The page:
Mpulungu to Chitipa
20.01.2007 - 20.01.2007
We arrived, amazingly on time, at Zambia’s only port, Mpulungu. I was greeted by the editor of The Post ‘the paper that digs deeper’. We swapped contact details as he was very interested in my story. This was even after I told him that the English grammar and spelling in his paper was atrocious, and that I would be happy to offer them my services. I had already been to their offices in Lusaka and met David, their security guard. He was impressed and promised to follow my blog. He couldn’t believe that I was about to negotiate my way directly to Malawi, on public transport, without first returning to Lusaka. I only understood why 20 hours later, which is how long my journey took.
I got searched (everywhere except my cavities) and interrogated, and was to display and justify every single item in my possession including the plethora of pills and other medication.
My hairstyle didn’t help the situation much, but tipping them off on the ‘refugees’ on the ship did.
I walked the 2km to the town centre and got a minibus to Mbale, discussing the ‘grass is always greener’ concept with the taxi driver. He was moaning about poverty and the rural subsistence farmers desire to move to the city.
In Mbale I jumped off one taxi and straight onto another one (they crammed me in, re-arranging all the occupants to make space for the Mzungu). I was really grateful because it was the last transport to Kasama, where I had to hook up with the Tazara train that only came past every four days.
I endured the normal delays: giving other vehicles a few litres of petrol, picking up extra passengers in the middle of nowhere when we were already filled to the gills, and the ubiquitous flat tire.
It was dark when arrived in Kasama and a difficult woman refused to move her car from the entrance to the butchery. One of our passengers had to get a ‘parcel’ of fish (Kapenta from Lake Tanganyika) off the roof and into the butchery fridge. It weighed in the region of 100kg and four of us battled to move it, especially since we had to negotiate our way around the said bitch’s car! Very grateful for my help, the driver dropped me at the Tazara train station a few kilometers away. The cavernous Chinese station was crowded, every seat taken and most of the floor space too. I was starving and there weren’t any places open. I pleaded with the (closed) restaurant chef to make me some Nshima. She said there was none left, but when she saw my dejected face, she invited me to share her meal which was intended to feed three people. I felt both privileged and embarrassed at the same time. It was a hearty meal with spinach, meat bone sauce and Nshima. They ate little and forced me to (reluctantly) gobble it all up.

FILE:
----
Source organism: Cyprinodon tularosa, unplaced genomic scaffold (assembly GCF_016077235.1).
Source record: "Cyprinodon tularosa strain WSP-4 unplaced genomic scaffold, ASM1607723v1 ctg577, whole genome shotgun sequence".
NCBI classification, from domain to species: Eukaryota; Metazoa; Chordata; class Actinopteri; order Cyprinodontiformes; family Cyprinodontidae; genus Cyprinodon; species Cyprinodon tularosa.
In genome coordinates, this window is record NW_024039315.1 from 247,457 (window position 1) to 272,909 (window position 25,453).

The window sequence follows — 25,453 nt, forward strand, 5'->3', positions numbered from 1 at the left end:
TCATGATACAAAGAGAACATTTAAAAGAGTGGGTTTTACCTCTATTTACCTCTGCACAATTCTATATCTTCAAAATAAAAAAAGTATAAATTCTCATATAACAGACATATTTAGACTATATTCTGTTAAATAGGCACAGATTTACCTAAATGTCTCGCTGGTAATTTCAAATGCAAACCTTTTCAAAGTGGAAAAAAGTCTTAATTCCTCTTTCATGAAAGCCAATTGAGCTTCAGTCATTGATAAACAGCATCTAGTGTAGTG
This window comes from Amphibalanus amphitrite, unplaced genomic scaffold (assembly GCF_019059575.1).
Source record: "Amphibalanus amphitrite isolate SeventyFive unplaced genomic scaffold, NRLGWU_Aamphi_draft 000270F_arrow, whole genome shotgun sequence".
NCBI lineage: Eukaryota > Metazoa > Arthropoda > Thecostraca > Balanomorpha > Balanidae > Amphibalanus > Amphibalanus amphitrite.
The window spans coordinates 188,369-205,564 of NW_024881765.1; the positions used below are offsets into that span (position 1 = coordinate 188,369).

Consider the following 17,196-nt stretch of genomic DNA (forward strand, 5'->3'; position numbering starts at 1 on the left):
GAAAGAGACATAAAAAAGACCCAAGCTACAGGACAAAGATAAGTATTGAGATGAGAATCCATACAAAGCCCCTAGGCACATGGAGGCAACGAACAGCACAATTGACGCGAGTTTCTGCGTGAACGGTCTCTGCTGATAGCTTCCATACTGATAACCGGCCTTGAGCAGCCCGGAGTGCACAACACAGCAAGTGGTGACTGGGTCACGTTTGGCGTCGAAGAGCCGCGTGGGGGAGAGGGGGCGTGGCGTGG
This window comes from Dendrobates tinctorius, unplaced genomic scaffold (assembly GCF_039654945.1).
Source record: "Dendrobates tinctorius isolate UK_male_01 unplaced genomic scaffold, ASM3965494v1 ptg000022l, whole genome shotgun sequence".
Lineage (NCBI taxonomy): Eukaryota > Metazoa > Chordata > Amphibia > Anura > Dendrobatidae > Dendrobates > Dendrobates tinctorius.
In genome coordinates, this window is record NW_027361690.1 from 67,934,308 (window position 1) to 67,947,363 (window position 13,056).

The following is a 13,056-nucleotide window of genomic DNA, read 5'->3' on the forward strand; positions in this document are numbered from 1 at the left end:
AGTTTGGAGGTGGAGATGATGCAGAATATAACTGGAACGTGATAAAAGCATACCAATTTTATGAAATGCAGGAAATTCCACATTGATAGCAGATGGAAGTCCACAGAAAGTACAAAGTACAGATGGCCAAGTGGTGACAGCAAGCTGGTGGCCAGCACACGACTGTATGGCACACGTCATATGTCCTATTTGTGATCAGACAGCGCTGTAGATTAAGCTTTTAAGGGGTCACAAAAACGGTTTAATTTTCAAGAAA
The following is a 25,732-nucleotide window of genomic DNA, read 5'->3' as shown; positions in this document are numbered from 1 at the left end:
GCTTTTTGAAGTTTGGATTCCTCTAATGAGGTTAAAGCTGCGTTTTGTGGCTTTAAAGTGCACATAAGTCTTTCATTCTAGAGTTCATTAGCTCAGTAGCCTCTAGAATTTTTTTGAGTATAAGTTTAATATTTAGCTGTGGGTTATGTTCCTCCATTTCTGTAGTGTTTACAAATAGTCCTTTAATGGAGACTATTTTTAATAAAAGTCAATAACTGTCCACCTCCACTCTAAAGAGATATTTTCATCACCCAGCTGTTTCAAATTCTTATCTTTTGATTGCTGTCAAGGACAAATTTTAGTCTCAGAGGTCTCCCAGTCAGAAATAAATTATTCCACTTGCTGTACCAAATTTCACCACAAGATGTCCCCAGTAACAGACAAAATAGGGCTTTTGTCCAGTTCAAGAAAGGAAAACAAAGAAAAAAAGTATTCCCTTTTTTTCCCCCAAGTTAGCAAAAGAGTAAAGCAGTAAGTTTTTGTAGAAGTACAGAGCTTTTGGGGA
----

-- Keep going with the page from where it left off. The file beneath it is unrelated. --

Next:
Saturday 20th I spread out my kikoi on the floor, my backpack and drum locked to a bench and the straps of the bags tied around me. Four hours later, at 03:00, and with lame limbs, I woke up surrounded by water. Heavy rains had flooded the station with an inch of water. I attached my entire pack/drum/tent package to my back and chain smoked four cigarettes in the drizzling rain while waiting for the train to arrive. It was only 90 minutes late, quite impressive considering its history.
I jumped on the train, all 140kg of me, and made it through the doors without getting stuck. I don’t know how I did it!
I chose to sit in 2nd class because my journey would only last six hours, so it wasn’t worth forking out the extra cash. Most of the staff remembered me from the trip six weeks before, when I had befriended most of them asking them all 20 questions and receiving favors like condiments, cutlery and charging facilities for my camera and iPod. The Zambian border officials jumped on the train an hour before the Tanzanian border. While dealing with the formalities, they informed me that I didn’t need to re-enter Tanzania. I had already entered and departed Tanzania three times, and was glad I didn’t have to do it a fourth. This time I was sure there would be no way to avoid paying the $50 for another visa. All the train staff as well as a few locals said it was very difficult and sometimes impossible to make it to Malawi from Nakonde, the last Zambian frontier town. The border officials told me “there is transport to Malawi; the roads are good”.